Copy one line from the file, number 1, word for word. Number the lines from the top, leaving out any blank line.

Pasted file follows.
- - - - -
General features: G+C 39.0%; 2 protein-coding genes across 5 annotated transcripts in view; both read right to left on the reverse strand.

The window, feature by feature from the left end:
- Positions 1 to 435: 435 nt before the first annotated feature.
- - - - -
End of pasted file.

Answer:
General features: G+C 39.0%; 2 protein-coding genes across 5 annotated transcripts in view; both read right to left on the reverse strand.